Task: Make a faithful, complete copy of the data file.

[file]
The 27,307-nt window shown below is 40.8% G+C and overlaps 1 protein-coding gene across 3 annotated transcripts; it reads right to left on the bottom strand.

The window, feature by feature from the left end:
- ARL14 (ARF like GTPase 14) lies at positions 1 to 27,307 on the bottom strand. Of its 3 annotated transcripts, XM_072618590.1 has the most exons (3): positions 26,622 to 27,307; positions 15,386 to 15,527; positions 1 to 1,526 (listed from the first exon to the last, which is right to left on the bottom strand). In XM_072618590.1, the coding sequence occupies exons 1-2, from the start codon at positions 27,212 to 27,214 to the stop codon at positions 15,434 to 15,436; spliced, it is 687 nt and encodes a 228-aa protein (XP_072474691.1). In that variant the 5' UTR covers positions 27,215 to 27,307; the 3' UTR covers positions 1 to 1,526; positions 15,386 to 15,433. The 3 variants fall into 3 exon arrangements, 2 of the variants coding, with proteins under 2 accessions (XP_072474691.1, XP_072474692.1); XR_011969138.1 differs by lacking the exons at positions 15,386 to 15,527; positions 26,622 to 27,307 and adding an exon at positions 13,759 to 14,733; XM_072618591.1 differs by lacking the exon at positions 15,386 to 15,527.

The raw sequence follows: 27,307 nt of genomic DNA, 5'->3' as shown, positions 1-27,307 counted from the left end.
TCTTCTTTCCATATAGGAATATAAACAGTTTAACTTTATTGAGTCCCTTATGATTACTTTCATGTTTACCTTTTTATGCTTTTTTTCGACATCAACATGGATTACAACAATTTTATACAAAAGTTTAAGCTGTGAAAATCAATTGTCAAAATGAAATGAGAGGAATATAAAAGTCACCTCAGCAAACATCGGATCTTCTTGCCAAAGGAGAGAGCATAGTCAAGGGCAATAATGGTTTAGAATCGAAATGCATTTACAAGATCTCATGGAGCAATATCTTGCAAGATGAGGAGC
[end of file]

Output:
The 27,307-nt window shown below is 40.8% G+C and overlaps 1 protein-coding gene across 3 annotated transcripts; it reads right to left on the bottom strand.

The window, feature by feature from the left end:
- ARL14 (ARF like GTPase 14) lies at positions 1 to 27,307 on the bottom strand. Of its 3 annotated transcripts, XM_072618590.1 has the most exons (3): positions 26,622 to 27,307; positions 15,386 to 15,527; positions 1 to 1,526 (listed from the first exon to the last, which is right to left on the bottom strand). In XM_072618590.1, the coding sequence occupies exons 1-2, from the start codon at positions 27,212 to 27,214 to the stop codon at positions 15,434 to 15,436; spliced, it is 687 nt and encodes a 228-aa protein (XP_072474691.1). In that variant the 5' UTR covers positions 27,215 to 27,307; the 3' UTR covers positions 1 to 1,526; positions 15,386 to 15,433. The 3 variants fall into 3 exon arrangements, 2 of the variants coding, with proteins under 2 accessions (XP_072474691.1, XP_072474692.1); XR_011969138.1 differs by lacking the exons at positions 15,386 to 15,527; positions 26,622 to 27,307 and adding an exon at positions 13,759 to 14,733; XM_072618591.1 differs by lacking the exon at positions 15,386 to 15,527.

The raw sequence follows: 27,307 nt of genomic DNA, 5'->3' as shown, positions 1-27,307 counted from the left end.
TCTTCTTTCCATATAGGAATATAAACAGTTTAACTTTATTGAGTCCCTTATGATTACTTTCATGTTTACCTTTTTATGCTTTTTTTCGACATCAACATGGATTACAACAATTTTATACAAAAGTTTAAGCTGTGAAAATCAATTGTCAAAATGAAATGAGAGGAATATAAAAGTCACCTCAGCAAACATCGGATCTTCTTGCCAAAGGAGAGAGCATAGTCAAGGGCAATAATGGTTTAGAATCGAAATGCATTTACAAGATCTCATGGAGCAATATCTTGCAAGATGAGGAGC